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Amateur Sports that Can Cause Traumatic Brain Injuries

Many individuals like to stay in shape while at the same time being competitive. That is where amateur sports come in. There are many options to pursue that get your heart rate up while also satisfying your desire to dominate the competition.

Keep in mind, though, that sports can be risky. Even if you take precautions, traumatic brain injuries can result from hopping in the pool, getting out there on the court, or taking the field.


Let’s look at some amateur sports where traumatic brain injuries can take place.

 

Football

If you talk to a Seattle brain injury attorney or one from elsewhere in the country, probably the first amateur sport they’ll bring up is football, from the most traumatic brain injuries standpoint.

Football is a lot of fun both to watch and play, but it is also inherently dangerous. You often have enormous individuals smashing their bodies into each other at high-speed rates. Even with pads and helmets on, serious injuries take place every day in the NFL.

You would think that the risk would not be as high with you and your buddies playing in the park. However, if you get a little too exuberant, a catastrophic injury can be the result of a single play.

If you insist on playing in an amateur football league, or even just a pickup game in the backyard, wear protective gear. Better yet, make sure that it’s touch or flag football rather than full contact.

Rugby

Rugby doesn’t have as big of a US following as it does elsewhere in the world, and concerning traumatic brain injuries, that’s probably for the best.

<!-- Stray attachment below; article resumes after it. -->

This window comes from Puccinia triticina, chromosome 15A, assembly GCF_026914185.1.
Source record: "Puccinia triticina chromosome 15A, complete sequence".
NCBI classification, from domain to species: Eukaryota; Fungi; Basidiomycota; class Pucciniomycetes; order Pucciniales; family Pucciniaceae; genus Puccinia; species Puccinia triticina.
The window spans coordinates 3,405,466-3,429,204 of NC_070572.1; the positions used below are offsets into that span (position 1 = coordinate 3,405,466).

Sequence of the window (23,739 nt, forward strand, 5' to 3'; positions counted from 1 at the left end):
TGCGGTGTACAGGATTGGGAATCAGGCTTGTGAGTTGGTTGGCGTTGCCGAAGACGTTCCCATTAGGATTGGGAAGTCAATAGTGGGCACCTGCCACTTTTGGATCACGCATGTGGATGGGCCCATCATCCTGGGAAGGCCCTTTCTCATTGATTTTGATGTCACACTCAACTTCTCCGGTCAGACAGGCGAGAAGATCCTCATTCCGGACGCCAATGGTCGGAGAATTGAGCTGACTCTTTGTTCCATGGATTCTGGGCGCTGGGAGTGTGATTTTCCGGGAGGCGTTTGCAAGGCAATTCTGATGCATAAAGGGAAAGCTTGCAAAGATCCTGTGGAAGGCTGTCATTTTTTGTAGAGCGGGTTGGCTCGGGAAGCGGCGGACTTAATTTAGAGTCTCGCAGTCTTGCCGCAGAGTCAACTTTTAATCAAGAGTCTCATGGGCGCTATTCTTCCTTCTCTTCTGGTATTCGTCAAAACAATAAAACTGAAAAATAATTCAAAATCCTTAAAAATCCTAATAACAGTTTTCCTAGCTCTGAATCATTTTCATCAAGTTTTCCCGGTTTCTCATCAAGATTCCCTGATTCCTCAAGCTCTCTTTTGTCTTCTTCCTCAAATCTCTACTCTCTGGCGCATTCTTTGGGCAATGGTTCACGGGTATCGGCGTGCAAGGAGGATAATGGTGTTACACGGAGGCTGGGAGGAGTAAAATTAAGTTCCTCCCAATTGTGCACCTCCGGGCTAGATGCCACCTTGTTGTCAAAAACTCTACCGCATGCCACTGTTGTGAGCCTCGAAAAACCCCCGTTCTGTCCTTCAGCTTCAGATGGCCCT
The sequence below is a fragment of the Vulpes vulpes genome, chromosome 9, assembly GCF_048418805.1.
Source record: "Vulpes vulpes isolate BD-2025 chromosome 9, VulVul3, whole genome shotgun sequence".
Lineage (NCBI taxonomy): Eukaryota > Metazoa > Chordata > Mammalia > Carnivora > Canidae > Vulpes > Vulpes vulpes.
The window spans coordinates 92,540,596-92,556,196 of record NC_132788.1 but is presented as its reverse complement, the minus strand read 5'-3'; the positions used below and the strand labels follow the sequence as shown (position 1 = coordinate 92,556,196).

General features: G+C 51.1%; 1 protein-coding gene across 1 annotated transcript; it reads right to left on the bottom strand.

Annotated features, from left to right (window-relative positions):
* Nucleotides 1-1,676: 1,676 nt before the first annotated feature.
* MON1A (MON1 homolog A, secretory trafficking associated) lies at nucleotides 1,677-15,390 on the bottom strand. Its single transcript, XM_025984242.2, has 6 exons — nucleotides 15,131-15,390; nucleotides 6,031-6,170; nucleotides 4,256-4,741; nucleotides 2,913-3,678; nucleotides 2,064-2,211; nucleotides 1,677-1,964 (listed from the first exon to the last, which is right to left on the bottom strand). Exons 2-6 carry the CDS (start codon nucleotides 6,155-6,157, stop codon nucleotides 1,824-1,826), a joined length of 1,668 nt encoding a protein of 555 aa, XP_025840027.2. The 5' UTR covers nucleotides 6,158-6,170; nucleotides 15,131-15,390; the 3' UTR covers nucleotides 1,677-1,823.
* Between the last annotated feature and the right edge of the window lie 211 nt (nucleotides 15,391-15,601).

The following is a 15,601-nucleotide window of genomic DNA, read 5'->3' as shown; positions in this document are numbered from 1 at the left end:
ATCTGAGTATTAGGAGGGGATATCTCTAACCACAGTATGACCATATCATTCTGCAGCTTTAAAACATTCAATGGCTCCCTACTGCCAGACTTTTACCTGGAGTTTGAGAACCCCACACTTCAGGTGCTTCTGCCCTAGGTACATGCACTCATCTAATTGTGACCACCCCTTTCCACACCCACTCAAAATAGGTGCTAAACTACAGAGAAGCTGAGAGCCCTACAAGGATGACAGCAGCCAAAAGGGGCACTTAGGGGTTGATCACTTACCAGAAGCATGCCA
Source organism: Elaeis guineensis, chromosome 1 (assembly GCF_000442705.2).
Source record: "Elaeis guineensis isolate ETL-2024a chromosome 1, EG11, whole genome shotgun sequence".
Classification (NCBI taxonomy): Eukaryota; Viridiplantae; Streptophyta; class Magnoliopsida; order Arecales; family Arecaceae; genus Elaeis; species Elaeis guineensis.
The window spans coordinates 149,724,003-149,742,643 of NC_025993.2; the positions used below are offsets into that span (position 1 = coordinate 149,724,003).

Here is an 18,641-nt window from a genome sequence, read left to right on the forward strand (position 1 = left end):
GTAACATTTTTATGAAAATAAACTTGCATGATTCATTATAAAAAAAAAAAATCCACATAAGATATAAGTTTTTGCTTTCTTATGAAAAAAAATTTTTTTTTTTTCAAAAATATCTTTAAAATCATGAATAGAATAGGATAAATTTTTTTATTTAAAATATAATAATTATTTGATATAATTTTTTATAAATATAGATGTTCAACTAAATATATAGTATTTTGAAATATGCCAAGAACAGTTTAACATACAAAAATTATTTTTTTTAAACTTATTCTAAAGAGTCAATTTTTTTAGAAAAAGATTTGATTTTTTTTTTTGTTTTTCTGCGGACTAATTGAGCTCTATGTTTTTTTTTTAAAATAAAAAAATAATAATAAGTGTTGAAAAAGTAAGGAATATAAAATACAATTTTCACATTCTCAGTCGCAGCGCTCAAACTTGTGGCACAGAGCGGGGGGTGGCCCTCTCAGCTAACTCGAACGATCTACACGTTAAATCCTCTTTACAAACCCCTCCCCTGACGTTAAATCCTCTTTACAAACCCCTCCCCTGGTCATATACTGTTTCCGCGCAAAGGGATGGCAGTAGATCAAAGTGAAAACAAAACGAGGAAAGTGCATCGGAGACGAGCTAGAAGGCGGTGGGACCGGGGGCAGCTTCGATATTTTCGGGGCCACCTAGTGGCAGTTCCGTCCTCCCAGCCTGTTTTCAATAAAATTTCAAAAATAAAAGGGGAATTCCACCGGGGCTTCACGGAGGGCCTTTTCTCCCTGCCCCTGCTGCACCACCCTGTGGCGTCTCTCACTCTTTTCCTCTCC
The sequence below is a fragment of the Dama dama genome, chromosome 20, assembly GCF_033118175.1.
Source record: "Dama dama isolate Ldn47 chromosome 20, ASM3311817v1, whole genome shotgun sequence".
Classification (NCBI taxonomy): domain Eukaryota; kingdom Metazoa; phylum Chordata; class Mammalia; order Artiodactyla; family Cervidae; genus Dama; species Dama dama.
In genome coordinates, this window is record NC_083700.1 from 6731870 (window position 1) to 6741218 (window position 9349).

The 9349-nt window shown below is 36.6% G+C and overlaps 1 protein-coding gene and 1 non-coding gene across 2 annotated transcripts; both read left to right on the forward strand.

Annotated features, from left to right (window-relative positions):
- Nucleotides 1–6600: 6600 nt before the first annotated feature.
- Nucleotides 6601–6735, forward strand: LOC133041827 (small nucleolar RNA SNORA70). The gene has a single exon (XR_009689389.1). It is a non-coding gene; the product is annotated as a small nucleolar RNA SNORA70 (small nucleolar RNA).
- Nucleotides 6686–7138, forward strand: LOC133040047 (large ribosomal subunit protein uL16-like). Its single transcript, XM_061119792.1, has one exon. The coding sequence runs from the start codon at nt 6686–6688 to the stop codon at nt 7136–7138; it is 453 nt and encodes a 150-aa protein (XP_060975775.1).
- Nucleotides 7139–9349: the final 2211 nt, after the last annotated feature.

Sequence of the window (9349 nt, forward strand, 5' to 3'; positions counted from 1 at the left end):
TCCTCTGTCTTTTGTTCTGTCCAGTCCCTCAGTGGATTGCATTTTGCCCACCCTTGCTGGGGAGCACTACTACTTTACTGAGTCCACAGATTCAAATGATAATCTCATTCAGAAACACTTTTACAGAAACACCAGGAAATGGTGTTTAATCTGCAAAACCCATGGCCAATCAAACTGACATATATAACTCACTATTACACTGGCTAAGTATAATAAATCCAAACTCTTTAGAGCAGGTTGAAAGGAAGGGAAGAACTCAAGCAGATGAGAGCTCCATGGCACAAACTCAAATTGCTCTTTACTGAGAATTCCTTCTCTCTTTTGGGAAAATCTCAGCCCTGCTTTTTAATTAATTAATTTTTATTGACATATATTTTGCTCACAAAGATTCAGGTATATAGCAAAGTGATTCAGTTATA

It seems as though not many US sports fans know rugby’s rules. That’s beside the point, though. What you should know about it is that it’s full-contact, and traditional play happens without a helmet.

The traumatic brain injury risk from rugby is high, both at the amateur and professional levels. There are “scrums,” where a lot of piling on happens, pushing and shoving to gain traction while keeping control of the ball. It’s easy for someone to knock you back and trample you, and there is a high broken bone risk.

If you played rugby at school, and you want to continue playing it with your friends, make sure that you at least wear pads and a helmet. That will be some form of risk mitigation.

Boxing

You could debate whether boxing is a sport. It’s certainly competitive, as you try to incapacitate your opponent by hitting them in the head and body.

Whether professionally or at the amateur level, few sports are more tailor-made for injury. Traumatic brain injuries for professional boxers are almost obligatory if you’re in the ring for long enough. Toward the end of his life, look at Mohammed Ali’s condition.

If you’re an amateur boxer, you can protect yourself with a helmet, but you’re still courting danger. One wrong punch can put you in a wheelchair.

This particular pastime attracts some individuals. It’s your choice whether you want to make this your hobby, but at least be fully aware of the risks before you get in the ring.

Mixed Martial Arts

There has been a growth in mixed martial arts, or MMA, popularity. The ascension of UFC has been part of that, but Bellator and other leagues are also popular.

There are also plenty of enthusiastic amateurs who want to get in a local gym and grapple. Maybe you have a neighborhood rival, and you feel like this is the way to settle things between you.

Like with boxing, MMA is full contact, and the injury possibility is through the roof. Pads and a helmet will only help you so much. In fact, there are no helmets in many MMA bouts.

This sort of pseudo-sport amounts to little more than human cockfighting. It’s an excellent way to get rid of some of your aggression, but it shouldn’t surprise you if a traumatic brain injury occurs.

If you enjoy one of these activities, then that’s fine, but you need risk awareness. If you wish to stay fit but want to do something lower-risk, then there are always things like tennis, squash, bowling, or competitive running.

If you’re less focused on the competitive aspect, there’s still jogging, yoga, gymnastics, ballet, and much more.

We all need to stay in shape, and different activities appeal to different individuals. Just know that some sports are higher-risk than others, especially in the traumatic brain injury area.

 

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